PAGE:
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UK government aims to implement new mental health strategy as commissioning is given to GPs

BMJ 2011; 342 doi: https://doi.org/10.1136/bmj.d797 (Published 04 February 2011) Cite this as: BMJ 2011;342:d797
  1. Caroline White
  1. 1London

The care and treatment of mental ill health is to be put on the same footing as physical health problems, under government plans to tackle the inequalities and discrimination faced by people with mental health problems in England.

Mental ill health accounts for almost a quarter of all ill health in the United Kingdom and one in three GP consultations. It is the largest single cause of disability and in England costs an estimated £105bn (€124bn; $170bn) a year.

The government’s strategy document, No Health without Mental Health, published on 2 February, promises a “life course approach,” with input from across government departments and local government and third sector organisations.

But experts in mental health have questioned how far the strategy can be implemented while the NHS undergoes wholesale change, as laid out in the Health and Social Care Bill published last month (BMJ 2011;342:d418, 20 Jan, doi:10.1136/bmj.d418).

Paul Farmer, chief executive of the mental health charity Mind, welcomed the move as an important step but warned that the success of the strategy would depend on “the ability of a range of bodies to effectively work together while the goalposts are moving.”

The strategy emphasises the need for early intervention and prevention and for a joint strategic approach spearheaded at the local level by the new statutory health and wellbeing boards. It sets out six “shared high level” objectives, which relate to indicators in the three outcomes frameworks for the NHS, public health, and adult social care.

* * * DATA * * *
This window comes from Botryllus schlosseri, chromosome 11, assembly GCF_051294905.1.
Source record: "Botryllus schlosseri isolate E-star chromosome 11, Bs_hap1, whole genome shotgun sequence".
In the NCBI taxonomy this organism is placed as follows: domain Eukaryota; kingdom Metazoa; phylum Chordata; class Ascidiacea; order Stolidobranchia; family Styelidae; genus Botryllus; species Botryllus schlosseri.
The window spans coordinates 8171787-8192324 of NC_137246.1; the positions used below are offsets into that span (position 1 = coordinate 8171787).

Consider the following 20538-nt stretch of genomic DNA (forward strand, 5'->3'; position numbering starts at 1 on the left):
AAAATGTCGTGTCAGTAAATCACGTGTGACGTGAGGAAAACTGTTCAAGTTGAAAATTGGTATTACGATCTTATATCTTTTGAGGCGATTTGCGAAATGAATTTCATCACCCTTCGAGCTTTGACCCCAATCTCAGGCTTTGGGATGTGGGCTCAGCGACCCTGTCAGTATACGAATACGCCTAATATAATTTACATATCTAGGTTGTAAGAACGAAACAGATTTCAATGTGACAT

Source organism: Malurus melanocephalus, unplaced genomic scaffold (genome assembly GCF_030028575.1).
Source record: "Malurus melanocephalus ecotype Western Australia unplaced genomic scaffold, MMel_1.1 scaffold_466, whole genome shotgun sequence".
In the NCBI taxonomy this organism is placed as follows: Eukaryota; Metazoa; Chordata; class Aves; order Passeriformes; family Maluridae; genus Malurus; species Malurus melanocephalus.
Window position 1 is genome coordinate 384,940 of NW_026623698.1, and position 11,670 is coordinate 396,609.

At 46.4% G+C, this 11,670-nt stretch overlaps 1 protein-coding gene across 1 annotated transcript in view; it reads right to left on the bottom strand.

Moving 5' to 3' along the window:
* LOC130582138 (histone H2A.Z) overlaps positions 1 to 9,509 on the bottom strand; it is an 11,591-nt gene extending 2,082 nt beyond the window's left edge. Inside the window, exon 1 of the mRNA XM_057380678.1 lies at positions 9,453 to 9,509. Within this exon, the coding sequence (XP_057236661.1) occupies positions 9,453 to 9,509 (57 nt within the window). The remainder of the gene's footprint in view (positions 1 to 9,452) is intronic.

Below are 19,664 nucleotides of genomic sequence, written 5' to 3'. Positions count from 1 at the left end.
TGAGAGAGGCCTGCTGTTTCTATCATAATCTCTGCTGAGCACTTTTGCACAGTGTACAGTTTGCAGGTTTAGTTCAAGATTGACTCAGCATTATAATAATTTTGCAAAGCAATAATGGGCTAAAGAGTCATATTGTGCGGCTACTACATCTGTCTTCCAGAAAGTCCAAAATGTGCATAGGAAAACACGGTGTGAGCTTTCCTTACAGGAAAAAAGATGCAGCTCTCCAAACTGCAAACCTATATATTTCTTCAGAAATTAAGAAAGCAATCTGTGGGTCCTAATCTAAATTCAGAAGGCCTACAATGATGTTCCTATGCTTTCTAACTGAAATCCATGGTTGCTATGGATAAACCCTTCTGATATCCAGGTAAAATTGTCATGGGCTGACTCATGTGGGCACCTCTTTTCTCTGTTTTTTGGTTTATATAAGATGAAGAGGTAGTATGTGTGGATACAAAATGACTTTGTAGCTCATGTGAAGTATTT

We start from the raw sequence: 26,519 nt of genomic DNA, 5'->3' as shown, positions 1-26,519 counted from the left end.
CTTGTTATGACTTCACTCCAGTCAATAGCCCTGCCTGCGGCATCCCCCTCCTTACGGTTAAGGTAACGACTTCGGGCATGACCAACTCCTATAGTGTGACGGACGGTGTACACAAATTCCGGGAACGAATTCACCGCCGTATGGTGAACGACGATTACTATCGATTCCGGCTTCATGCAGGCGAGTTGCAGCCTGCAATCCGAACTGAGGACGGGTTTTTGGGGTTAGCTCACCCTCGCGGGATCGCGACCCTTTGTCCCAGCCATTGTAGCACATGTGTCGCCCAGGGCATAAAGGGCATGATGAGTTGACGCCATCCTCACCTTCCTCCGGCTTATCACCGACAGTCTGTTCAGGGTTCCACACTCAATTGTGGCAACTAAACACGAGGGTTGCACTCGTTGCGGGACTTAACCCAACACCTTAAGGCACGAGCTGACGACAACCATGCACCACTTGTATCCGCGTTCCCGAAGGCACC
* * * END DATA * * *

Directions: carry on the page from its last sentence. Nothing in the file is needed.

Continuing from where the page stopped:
These objectives include boosting the prevalence of good mental health and rates of recovery among mentally ill people and integrating the treatment of mental and physical ill health. People with mental ill health often have poor physical health and die earlier than the general population.

The strategy also aims to eliminate the discrimination and stigma faced by people with a mental illness, enhance their experiences of care, and improve the quality and safety of the services they receive. Patients will be given greater choice and control over their care; and a system of payment by results for adult mental health services is in development.

Implementation of the strategy will be overseen by the cabinet’s subcommittee on public health and an advisory group comprising key stakeholders, including service users and carers, while the cabinet’s committee on social justice will tackle issues underlying poor mental health.

When GP led commissioning starts in 2013, responsibility for monitoring progress will fall to the NHS Commissioning Board and Public Health England, which are due to be set up in shadow form in 20011-12.

As part of a four year action plan the government has allocated an extra £400m to primary care trusts and their successor organisations, to extend access to talking therapies, including to children and teenagers. And it is exploring use of such therapies among elderly people and among people with long term conditions and medically unexplained symptoms.

But the money has not been ringfenced, and it’s not clear how much cash will be available year on year, as “the costs are still being finalised,” a Department of Health spokesperson told the BMJ.

Simon Lawton-Smith, head of policy at the charity the Mental Health Foundation, said that the strategy would work only if it is properly funded across all relevant national and local government departments—which “will be a challenge,” he added, “as the government looks to cut the deficit.”

Notes

Cite this as: BMJ 2011;342:d797

Footnotes

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